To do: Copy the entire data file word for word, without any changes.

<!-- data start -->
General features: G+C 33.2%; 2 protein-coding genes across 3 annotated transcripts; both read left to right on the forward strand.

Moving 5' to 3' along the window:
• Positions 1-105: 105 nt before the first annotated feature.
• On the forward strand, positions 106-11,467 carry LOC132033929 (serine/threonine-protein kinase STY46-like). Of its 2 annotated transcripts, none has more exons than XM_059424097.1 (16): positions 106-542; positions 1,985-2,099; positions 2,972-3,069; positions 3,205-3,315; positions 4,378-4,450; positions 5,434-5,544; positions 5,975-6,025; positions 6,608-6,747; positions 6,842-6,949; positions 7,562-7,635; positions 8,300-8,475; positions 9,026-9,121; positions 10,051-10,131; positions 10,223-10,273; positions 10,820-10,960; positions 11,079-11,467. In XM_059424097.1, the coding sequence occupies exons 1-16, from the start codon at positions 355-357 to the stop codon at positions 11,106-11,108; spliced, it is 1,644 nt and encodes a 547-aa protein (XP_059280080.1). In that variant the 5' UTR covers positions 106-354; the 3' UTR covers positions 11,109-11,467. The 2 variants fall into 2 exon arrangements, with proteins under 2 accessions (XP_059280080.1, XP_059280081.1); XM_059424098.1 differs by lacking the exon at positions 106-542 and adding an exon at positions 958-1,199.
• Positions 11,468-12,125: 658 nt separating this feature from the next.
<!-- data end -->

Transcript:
General features: G+C 33.2%; 2 protein-coding genes across 3 annotated transcripts; both read left to right on the forward strand.

Moving 5' to 3' along the window:
• Positions 1-105: 105 nt before the first annotated feature.
• On the forward strand, positions 106-11,467 carry LOC132033929 (serine/threonine-protein kinase STY46-like). Of its 2 annotated transcripts, none has more exons than XM_059424097.1 (16): positions 106-542; positions 1,985-2,099; positions 2,972-3,069; positions 3,205-3,315; positions 4,378-4,450; positions 5,434-5,544; positions 5,975-6,025; positions 6,608-6,747; positions 6,842-6,949; positions 7,562-7,635; positions 8,300-8,475; positions 9,026-9,121; positions 10,051-10,131; positions 10,223-10,273; positions 10,820-10,960; positions 11,079-11,467. In XM_059424097.1, the coding sequence occupies exons 1-16, from the start codon at positions 355-357 to the stop codon at positions 11,106-11,108; spliced, it is 1,644 nt and encodes a 547-aa protein (XP_059280080.1). In that variant the 5' UTR covers positions 106-354; the 3' UTR covers positions 11,109-11,467. The 2 variants fall into 2 exon arrangements, with proteins under 2 accessions (XP_059280080.1, XP_059280081.1); XM_059424098.1 differs by lacking the exon at positions 106-542 and adding an exon at positions 958-1,199.
• Positions 11,468-12,125: 658 nt separating this feature from the next.